• Introduction to Becoming an LIDT Professional
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    Principles of Effective Advisor Mentoring
    In this chapter, we provide recommendations for choosing your advisor based on our survey of current and recently graduated Ph.D. and master’s students’ experiences. While all graduate students may not be able to choose their advisor, these principles can also be applied to working with assigned advisors or choosing additional faculty mentors. While we direct our discussion towards students choosing an advisor, these ideas may also be relevant to faculty members, particularly new faculty members, seeking to be good mentors. The graduate student who chooses their advisor with the criteria recommended can benefit from a graduate mentoring experience that will positively impact their academic degree, the research they discover and share, and the scholar they become
    Maximizing Your Academic Conference Experience Through Networking
    Jered Borup, Leanna Archambault, and Cecil Short share their experiences with conference networking. They offer tips, strategies, and experiences to make networking at conferences a little less daunting. The 4Ps of conference networking - Prepare, Provide, Participate, Pursue - can help you to make the most of networking opportunities.
    PIDT, the Important Unconference for Academics
    PIDT is an annual meeting that has become a favorite for many faculty to discuss issues related to curriculum, doctoral student advising and teaching, research, professional service, and emerging theories and technologies. By designing a small conference, focused on networking, discussion, informality, and professional growth, PIDT has a tradition of providing key opportunities for professional development. This chapter explains what PIDT is, and how to participate and attend a future conference.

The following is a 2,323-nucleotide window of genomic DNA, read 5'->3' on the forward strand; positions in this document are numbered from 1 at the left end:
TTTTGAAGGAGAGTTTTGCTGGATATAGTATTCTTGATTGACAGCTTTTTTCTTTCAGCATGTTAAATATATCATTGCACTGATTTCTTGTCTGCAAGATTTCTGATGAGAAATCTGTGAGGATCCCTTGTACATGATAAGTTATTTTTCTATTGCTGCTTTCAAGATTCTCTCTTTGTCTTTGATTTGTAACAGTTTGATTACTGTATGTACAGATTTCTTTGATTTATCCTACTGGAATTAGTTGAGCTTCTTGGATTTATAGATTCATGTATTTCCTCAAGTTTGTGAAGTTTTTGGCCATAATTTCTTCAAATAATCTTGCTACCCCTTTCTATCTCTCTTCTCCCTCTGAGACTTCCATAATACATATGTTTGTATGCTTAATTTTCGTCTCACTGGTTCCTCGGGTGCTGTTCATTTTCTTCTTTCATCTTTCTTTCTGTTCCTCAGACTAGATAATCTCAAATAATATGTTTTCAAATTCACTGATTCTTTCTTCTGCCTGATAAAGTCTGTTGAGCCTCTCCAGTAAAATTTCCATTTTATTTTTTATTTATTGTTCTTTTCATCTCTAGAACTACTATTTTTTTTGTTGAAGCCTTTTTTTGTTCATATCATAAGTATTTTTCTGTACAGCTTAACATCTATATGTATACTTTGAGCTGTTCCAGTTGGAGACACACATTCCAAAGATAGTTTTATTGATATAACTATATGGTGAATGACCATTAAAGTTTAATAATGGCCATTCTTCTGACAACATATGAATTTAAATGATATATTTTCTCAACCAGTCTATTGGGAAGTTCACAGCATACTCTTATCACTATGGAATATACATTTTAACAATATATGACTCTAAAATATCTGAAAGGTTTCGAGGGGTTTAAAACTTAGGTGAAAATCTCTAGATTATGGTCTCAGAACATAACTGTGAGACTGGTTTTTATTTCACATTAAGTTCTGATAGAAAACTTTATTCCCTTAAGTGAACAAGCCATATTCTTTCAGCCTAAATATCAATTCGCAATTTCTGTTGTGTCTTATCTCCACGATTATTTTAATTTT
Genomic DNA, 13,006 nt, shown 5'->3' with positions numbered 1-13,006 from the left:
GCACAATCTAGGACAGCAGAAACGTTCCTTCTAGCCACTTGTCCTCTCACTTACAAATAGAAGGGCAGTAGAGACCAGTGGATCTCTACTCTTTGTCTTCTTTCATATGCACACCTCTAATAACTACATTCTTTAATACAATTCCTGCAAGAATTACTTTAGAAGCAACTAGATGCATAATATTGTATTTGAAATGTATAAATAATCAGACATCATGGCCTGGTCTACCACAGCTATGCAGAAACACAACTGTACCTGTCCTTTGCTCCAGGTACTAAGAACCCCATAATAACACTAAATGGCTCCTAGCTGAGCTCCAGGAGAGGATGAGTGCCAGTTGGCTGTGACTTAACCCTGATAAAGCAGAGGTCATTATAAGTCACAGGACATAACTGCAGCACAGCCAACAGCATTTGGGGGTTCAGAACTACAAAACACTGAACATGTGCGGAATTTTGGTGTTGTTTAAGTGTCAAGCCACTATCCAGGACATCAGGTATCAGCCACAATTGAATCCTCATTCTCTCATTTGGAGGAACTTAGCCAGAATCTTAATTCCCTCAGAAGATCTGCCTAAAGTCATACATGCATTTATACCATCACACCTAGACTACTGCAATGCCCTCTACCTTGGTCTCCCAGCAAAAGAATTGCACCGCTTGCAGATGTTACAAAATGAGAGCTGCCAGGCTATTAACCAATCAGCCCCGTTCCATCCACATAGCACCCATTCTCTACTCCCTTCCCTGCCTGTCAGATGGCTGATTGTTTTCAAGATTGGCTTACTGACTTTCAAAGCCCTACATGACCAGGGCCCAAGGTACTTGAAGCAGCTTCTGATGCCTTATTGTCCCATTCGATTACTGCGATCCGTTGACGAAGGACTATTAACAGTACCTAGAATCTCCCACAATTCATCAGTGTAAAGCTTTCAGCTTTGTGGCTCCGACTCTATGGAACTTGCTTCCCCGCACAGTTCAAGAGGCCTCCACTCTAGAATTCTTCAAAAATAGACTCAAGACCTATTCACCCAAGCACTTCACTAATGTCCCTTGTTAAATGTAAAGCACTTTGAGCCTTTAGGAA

Where Should Educational Technologists Publish Their Research?
    Ritzhaupt et al. (2012) asked, “Where should educational technologists publish their research?” This question remains relevant for today’s researchers. Most researchers argue that high caliber, peer-reviewed works should be the benchmark for quality. But which journals are high caliber? In this chapter, we share results of a survey of professionals and researchers, identifying which journals in the field are most visible and considered prestigious.
    Professional Ethics for LIDT as Reflection, Interrogation, and Design
    Professional ethics are reflected in the design decisions we make. They arise in our considerations of how decisions will impact individuals and the environment, as well as organizations we serve with our learning and instructional design work. In this chapter, we argue the importance of ethics in the learning and instructional design and technology (LIDT) field, for newcomers and current practitioners alike. Cognizant of how ethics are often discussed in terms of codes of conduct, we first problematize a disconnect and some limitations of the codes-based approaches. We then offer a different way to think about professional ethics in LIDT by advancing an approach that reframes professional ethics as three central practices: reflection, interrogation, and design. We offer practical designerly tools for ethics that LIDT practitioners can use to support the integration of ethics into design work and technology decision making. These three practices—reflection, interrogation, and design—offer fresh ways to think about professional ethics and professional practice. By reframing ethics, we can turn them into parameters and specifications that can then be folded into learning technology designs, artifacts, projects and decision making.